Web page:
My contribution to Ryan McNeil’s 2015 blindspot series blogathon, where I watch a film each month that I have never seen before.
John Cassavetes attempt at a gangster film noir is steeped in night-time darkness and red colored lighting. The clothes are very 1970s. The story is a simple one about a nightclub owner who gets into trouble when he loses a large amount of money during a poker game at a mob gambling club. Ben Gazzara delivers a great performance in the lead role as Cosmo Vittelli, he is virtually in every scene. The standout sequence is in the middle of the film when he goes to the Chinese guy’s apartment, which is quite thrilling and nail-biting. The meeting in the abandoned warehouse is also suspenseful. The film feels quite improvisational in the dialogie scenes, which director John Cassavetes is known for during that period. I’ve read the dialogue and action was scripted but delivery was not.
I don’t have the same praise for the rest of the movie. It’s too slow paced and in need of an editor. I imagine the same story could have been told in 100 minutes rather than 135 minutes. Too much time is spent on the night club performers and their acts, which does give the movie a sense of place, but tends to meander. Apparently the director has subsequently made a shorter edit of the film running at 109 min.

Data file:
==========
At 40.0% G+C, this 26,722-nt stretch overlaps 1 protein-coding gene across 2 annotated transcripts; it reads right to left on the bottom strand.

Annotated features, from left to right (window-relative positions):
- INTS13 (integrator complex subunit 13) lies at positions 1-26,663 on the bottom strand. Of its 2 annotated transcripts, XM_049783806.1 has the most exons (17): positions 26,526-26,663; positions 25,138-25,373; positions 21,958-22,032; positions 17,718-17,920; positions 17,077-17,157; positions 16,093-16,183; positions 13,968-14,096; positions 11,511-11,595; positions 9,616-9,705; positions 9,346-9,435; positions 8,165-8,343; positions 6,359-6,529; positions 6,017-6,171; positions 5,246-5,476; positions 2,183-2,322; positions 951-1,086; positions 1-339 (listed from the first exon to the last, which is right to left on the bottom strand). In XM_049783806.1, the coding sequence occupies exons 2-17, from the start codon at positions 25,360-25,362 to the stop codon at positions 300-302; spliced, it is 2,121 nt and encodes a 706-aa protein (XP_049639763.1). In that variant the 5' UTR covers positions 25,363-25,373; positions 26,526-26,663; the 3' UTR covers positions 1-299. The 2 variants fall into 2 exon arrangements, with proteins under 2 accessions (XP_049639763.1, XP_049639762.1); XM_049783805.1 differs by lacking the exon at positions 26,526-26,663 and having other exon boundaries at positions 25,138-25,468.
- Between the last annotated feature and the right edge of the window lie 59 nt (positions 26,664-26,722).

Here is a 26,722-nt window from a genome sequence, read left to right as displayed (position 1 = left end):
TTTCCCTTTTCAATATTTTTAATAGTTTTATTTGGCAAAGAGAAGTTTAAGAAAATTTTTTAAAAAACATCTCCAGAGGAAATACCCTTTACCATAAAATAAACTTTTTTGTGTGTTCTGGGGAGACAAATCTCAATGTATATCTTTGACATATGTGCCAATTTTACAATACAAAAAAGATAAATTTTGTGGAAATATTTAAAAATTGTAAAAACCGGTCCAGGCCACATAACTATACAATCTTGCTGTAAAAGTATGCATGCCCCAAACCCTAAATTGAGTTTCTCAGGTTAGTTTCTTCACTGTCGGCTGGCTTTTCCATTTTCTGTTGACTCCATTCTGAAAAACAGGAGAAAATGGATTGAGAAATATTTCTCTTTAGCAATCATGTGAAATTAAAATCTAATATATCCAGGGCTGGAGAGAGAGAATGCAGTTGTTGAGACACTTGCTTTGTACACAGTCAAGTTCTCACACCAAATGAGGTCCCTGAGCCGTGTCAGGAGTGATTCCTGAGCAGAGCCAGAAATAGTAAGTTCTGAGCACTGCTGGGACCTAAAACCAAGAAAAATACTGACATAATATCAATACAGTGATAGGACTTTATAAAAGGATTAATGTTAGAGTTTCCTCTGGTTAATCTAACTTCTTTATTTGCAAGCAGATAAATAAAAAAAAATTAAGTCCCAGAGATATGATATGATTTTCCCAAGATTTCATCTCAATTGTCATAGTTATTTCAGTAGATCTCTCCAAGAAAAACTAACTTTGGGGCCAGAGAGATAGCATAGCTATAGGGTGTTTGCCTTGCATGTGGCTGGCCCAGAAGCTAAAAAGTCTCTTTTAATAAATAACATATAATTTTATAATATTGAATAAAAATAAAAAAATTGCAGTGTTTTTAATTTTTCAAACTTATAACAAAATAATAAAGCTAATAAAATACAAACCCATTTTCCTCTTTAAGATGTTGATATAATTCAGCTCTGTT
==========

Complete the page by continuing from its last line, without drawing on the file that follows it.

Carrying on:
Cosmo Vittelli is the only character we really care about, and it’s interesting how he goes ahead as usual despite everything, not wanting to face the facts. There are chinks in his armor, which those close to him are able to notice. Perhaps it’s about masculinity and the inability to show weakness in the face of adversity. The slow transformation of the main character is not that obvious. In the end, I see it as a character study rather than a crime story. I’ve read you can watch the film as an allegory for director John Cassavetes’ own life, who in order to support his family had to compromise his morals by taking acting jobs in Hollywood.
Overall, I just wish the first hour was as strong as the last hour. It failed at the box office, but has since gained an appreciation on home release and is now part of the Criterion Collection.
Agree or diagree? Have you seen The Killing of a Chinese Bookie (1976)? What do you think of John Cassavetes as a filmmaker?